Why Your KPIs Could Lead Your Nonprofit Down the Wrong Path
On November 4 and 5, NonProfit PRO is hosting its annual peer-to-peer fundraising conference: Peer to Peer Advanced. Taking place in the heart of Philadelphia, attendees will gain a wealth of knowledge on advanced and innovative peer-to-peer tactics and learn how to strategize for future peer-to-peer programs, learning how to create sustainable programs that will not only engage fundraisers, but retain them, too.
On day one of Peer to Peer Advanced, Katrina VanHuss, CEO of Turnkey, will lead a panel discussion about how KPI success can mean a nonprofit’s failure. Panelists will include Sandra Hijikata, CDO and SVP of U.S. development at JDRF International, and Bob Merrill, managing director of Paceline, LLC.
NonProfit PRO had the exclusive opportunity to interview Katrina, Sandra and Bob and give a sneak peek into what to expect during the interactive keynote session.
What are the pros and cons of KPIs?
KV: The pro of KPIs is that they create a common language, which departments and individuals can use to communicate and understand each other’s success. The “con” is that meeting a KPI does not equate to success. It is like winning a battle, but losing the war sometimes. If winning the battle means you lose half your fighters and all your ammo, you met your KPI, but will likely lose what is really important.
SH: KPIs can be good predictive indicators when aligned to measurable business process and, if an organization is confident, the correlation between KPI and results is an accurate reflection of the true state of affairs. Since most KPIs are quantitative rather than qualitative, data quality is a critical factor. If there are concerns about data quality categorized by accuracy, timeliness or relevance, insights gleaned will not be actionable. KPIs are an important indicator, not the end all and be all. They need to be the correct measures and not just something that can be tracked and measured.
BM: The pros are they can provide insights on the performance of the business processes that are driving toward a particular outcome. They allow the organization to learn, make adjustments, assess performance and can identify emerging issues and opportunities to create value. The major con is when management uses a KPI as the outcome versus an indicator and hitting it is looked as success, or missing it is a failure without any evaluation of why.
Setting KPIs is a great idea for nonprofits, but KPIs can sometimes fail due to oversight. What can nonprofits do to ensure that they’re on the right track to success?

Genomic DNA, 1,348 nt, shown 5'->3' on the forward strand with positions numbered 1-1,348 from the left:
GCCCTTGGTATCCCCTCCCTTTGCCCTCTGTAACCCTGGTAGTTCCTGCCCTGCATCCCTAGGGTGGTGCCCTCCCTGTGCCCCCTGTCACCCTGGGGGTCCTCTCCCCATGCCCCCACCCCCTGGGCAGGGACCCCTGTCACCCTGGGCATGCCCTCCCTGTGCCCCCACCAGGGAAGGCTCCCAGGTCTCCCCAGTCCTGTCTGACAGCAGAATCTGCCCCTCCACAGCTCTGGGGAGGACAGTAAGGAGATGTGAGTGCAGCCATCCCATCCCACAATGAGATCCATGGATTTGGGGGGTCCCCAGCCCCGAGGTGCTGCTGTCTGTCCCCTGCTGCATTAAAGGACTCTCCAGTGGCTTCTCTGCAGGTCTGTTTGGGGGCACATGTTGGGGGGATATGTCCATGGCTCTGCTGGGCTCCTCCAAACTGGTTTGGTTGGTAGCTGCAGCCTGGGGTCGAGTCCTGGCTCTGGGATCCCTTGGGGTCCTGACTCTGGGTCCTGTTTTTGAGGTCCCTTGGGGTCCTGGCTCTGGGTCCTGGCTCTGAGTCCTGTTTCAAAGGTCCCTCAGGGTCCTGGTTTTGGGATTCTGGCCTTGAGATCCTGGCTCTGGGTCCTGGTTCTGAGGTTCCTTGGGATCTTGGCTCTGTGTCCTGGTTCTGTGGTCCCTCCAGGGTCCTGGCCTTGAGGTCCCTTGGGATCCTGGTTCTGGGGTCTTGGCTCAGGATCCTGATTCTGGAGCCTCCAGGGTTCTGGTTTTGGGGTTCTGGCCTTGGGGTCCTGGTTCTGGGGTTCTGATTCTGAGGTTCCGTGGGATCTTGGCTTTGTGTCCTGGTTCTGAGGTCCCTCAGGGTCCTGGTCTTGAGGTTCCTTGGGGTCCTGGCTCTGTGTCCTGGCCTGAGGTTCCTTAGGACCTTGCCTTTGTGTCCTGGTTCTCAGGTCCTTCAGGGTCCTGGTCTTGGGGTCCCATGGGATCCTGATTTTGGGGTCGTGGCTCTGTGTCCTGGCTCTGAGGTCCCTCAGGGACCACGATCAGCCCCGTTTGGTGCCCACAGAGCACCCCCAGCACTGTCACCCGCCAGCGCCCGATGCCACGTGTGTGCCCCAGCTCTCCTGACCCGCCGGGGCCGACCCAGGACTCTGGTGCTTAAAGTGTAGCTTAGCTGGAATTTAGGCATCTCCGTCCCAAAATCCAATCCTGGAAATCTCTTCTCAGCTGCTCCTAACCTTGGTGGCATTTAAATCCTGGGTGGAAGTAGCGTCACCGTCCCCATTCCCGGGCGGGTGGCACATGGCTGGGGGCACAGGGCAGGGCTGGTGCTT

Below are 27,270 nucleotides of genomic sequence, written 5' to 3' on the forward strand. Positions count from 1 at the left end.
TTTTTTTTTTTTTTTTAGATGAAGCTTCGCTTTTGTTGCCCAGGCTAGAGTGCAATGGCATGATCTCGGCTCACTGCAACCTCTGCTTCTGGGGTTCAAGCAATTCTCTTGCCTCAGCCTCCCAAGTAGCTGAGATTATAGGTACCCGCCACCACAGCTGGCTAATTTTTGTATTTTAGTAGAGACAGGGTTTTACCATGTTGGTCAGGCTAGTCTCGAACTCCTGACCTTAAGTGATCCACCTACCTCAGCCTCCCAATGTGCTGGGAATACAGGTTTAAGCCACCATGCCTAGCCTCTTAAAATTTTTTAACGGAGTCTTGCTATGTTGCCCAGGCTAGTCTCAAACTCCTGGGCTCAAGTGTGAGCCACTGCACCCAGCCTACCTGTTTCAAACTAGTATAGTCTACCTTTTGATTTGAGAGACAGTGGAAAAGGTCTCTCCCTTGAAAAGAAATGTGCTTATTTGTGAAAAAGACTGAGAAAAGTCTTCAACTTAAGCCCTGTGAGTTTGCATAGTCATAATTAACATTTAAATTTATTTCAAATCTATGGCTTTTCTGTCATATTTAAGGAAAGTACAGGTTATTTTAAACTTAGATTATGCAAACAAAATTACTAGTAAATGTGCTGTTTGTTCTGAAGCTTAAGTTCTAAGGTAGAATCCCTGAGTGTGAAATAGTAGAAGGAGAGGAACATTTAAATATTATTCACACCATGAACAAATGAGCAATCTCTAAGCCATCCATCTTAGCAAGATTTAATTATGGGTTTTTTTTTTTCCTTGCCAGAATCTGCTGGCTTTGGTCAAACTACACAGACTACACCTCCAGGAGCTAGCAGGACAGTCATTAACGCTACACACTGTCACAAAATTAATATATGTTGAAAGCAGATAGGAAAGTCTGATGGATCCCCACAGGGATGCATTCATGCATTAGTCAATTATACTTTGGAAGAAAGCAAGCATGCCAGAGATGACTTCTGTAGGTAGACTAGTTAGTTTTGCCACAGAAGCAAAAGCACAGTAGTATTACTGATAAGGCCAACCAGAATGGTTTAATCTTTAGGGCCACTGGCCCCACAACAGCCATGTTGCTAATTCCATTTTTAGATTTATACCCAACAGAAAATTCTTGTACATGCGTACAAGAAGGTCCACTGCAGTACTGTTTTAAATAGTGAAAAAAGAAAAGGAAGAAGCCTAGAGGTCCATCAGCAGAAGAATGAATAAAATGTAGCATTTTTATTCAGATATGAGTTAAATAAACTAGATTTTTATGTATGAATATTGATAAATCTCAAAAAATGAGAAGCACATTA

BM: Understand the role of KPIs in the business process, especially the core ones that drive the desired outcome, and evaluate and learn. For example, let’s say the organization hit its revenue and margin outcomes. Reviewing the KPIs for participants, retention, leads, etc. can all give insights as to how the resources were used, the opportunities for improvement and risks to the sustainability of the outcome. Red flags in organizations are when managers create stories that avoid the opportunity to change or learn by using a successful outcome to justify a poor performance indicator, or an unsuccessful outcome is justified because they “hit the KPI,” so it was another group’s fault.
The most important thing leaders can do is to understand what value they are trying to create and assess their core process from end-to-end. The intention of any metric is to improve the probability of success and the mitigation of risks in creating value in the organization. If the organization is struggling to define performance indicators, it assumes a particular range is unachievable or it is a challenge to measure, BUT they believe the process is critical to the creation of a valuable outcome for their customers, then they have the answer right in front of them. Put resources toward solving this problem. This exercise can be a good way of breaking down silos, finding innovative and new ways to engage customers, and create a culture of transparency and collaboration, especially at the interfaces of the process.
KV: Nonprofit management can trust their subordinates to use judgement and to trust their judgement when they use it. Nonprofit management can also help by helping people and whole departments understand where they fit in the organization and understand the impact they have on other departments and people. If everyone is making decisions with the overarching mission in mind, they will be using judgement in ways that the best KPI in the world can’t replicate.
SH: It is important that organizations evaluate the effectiveness of their KPIs on at least an annual or by campaign timeframe basis. Assessing how accurate the KPI performance predicts actual revenue outcomes allows for any necessary recalibration and a resetting of expectations.
What steps can nonprofits take to make sure that they are setting the right KPIs for their organization?
KV: Constant evaluation of the KPIs being measured, and a healthy distrust that any set of KPIs is the whole truth and guides the way.
If you’re interested in learning more about KPIs (and engage in more next-level peer-to-peer thinking), secure your spot at Peer to Peer Advanced. Click here to learn more.